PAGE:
As salt is not the only sodium-containing ingredient that is used in processed meats, potassium salts are one method to reduce sodium where sodium lacate can be replaced by potassium lactate, Sullivan says. “Potassium chloride can provide similar functionality to sodium chloride but replacement amounts can be limited due to bitter off-flavors,” he explains. “Although sodium phosphate contains sodium itself, it synergistically acts with salt to extract proteins and can be achieved with salt concentrations lower than the above-stated minimums. This results in a net reduction in sodium.”
In addition, pre-blending is a processing technique that could be used to reduce sodium by adding salt to lean meat, mixing and holding overnight to maximize protein extraction, Sullivan adds. “The remaining lean meat, fatter meat and pre-blend can be mixed to achieve target sodium level,” he explains.
Sodium reduction challenges
Reduction of sodium chloride is challenging for the entire food industry due to both flavor and protein functionality issues that result in bland products that are not as juicy or tender and do not have optimal texture.
“The main way these challenges are being overcome are by conducting sensory, microbiological and safety testing that is necessary to determine how low sodium, predominantly in the form of salt can be lowered in specific applications without negatively impacting the sensory properties, shelf-life and safety of the product,” Schilling says. “Flavor enhancers, natural flavors, post-package sterilization, hydrostatic pressure, etc., can also be used to help lower sodium. Any technological advancement and ingredient technology that helps with flavor, protein extraction and shelf-life can also be used.”
Osburn agrees the challenge in replacing salt is that it is the primary functional ingredient in most processed meat products. “It activates meat proteins to bind water, fat and other proteins and it significantly impacts product texture, yield, flavor and shelf life,” he explains. “Modification — reduction or replacement — of salt content will impact these product attributes. The challenge is whether these modifications result in a final product that is acceptable to the customer and profitable to the processor.”
The ingredients industry, though, is focused on the development and evaluation of alternative ingredients that can replace the functional properties of salt and its close cousin sodium phosphate.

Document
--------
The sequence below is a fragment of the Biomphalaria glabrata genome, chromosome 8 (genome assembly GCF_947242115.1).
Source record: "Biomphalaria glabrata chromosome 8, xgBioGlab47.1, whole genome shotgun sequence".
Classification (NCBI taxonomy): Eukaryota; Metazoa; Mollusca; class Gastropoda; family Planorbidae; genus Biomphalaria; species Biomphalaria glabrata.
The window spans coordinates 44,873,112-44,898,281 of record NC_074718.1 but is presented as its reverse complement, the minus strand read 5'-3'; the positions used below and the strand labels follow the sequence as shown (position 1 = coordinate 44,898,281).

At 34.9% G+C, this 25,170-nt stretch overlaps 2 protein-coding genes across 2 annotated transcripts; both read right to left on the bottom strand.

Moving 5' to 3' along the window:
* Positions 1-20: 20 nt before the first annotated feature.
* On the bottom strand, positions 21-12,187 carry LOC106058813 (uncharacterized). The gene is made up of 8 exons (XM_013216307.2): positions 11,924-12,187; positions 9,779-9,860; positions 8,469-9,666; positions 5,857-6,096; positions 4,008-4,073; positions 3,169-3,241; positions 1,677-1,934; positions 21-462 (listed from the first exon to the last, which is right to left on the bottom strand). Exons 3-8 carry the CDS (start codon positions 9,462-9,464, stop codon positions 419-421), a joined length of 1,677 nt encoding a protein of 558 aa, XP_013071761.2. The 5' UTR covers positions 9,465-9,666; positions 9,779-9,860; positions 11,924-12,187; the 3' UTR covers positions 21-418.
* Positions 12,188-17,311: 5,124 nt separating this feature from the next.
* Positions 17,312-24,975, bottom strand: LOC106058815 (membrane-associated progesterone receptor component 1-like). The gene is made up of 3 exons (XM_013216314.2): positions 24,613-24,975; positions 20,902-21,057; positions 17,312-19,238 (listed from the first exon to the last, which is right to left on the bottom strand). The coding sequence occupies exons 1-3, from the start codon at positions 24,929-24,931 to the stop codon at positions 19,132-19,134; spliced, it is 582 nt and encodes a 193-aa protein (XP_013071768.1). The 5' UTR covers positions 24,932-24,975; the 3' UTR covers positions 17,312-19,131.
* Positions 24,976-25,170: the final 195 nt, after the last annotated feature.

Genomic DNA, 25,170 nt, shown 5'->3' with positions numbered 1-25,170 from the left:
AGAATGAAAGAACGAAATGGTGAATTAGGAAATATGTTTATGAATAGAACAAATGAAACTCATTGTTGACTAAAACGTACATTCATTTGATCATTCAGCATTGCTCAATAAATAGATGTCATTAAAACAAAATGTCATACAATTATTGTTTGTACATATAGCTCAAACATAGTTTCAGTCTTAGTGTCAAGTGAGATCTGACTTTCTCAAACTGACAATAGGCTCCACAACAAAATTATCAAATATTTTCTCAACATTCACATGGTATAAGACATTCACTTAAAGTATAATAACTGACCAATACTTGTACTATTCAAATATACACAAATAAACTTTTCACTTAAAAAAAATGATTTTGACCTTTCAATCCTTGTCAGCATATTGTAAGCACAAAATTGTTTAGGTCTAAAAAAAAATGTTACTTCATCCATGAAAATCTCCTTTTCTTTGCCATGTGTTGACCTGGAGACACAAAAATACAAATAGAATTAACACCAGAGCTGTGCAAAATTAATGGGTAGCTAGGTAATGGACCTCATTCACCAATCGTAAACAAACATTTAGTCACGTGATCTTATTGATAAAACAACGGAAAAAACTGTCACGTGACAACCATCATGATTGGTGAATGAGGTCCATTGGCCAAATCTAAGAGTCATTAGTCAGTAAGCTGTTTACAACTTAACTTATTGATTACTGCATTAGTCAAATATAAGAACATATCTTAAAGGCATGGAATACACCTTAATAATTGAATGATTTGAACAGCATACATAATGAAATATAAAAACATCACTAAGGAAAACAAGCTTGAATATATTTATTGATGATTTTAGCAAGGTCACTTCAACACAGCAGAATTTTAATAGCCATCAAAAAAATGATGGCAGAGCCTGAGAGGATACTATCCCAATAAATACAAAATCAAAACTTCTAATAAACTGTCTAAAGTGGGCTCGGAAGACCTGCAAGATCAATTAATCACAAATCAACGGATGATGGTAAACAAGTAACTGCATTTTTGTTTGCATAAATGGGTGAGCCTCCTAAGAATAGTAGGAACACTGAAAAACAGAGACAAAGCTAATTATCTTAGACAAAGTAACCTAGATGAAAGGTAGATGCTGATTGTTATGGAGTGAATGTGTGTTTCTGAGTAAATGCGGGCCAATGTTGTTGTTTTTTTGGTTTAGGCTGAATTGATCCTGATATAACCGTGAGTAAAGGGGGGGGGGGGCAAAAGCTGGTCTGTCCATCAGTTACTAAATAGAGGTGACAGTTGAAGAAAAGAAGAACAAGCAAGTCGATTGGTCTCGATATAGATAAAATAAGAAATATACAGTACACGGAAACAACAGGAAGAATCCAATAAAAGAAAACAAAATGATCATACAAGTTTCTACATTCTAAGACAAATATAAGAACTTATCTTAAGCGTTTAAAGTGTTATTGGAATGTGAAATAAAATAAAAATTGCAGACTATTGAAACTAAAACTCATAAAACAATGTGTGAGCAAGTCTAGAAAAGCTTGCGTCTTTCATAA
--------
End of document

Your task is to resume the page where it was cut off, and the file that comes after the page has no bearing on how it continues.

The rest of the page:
“These two ingredients when used in combination provide a synergistic impact on protein functionality,” Osburn explains. “There is no single alternative ingredient or ingredient combinations as of now that can 100 percent replicate the functional properties of salt, so product reformulation through extensive R&D testing of selected alterative ingredient with targeted changes to the product manufacturing steps tend to be a fairly common method used to overcome these challenges.”
Osburn thinks that processors will continue to see the development of new alternative ingredients for salt replacement and/or sodium reduction.
Sullivan agrees the trend toward sodium reduction will continue across the food industry, but there will be a threshold on the amount of reduction in sodium while maintaining the functional properties salt and acceptable product characteristics.
As far as consumers’ growing demand for clean-label meat and poultry products, processors must use a smaller tool box of ingredients, and this could affect the extent of sodium reduction that can be achieved, Sullivan adds. For example, sea salt may be considered more “natural” by consumers if included on a product’s label, Osburn says.
“Salt is still viewed as a health issue by most consumers, so reducing product sodium content is important,” Osburn adds.
Schilling also sees sodium reduction continuing, but not with the same fervor as clean label.
“I expect improved sanitation, improved processing technologies, improved packaging technologies, and ingredient technology will be the greatest advancements,” he says. “However, I think that the sensory, micro and safety testing will stay a cornerstone with respect to testing the effectiveness of reducing sodium in processed meat products.” NP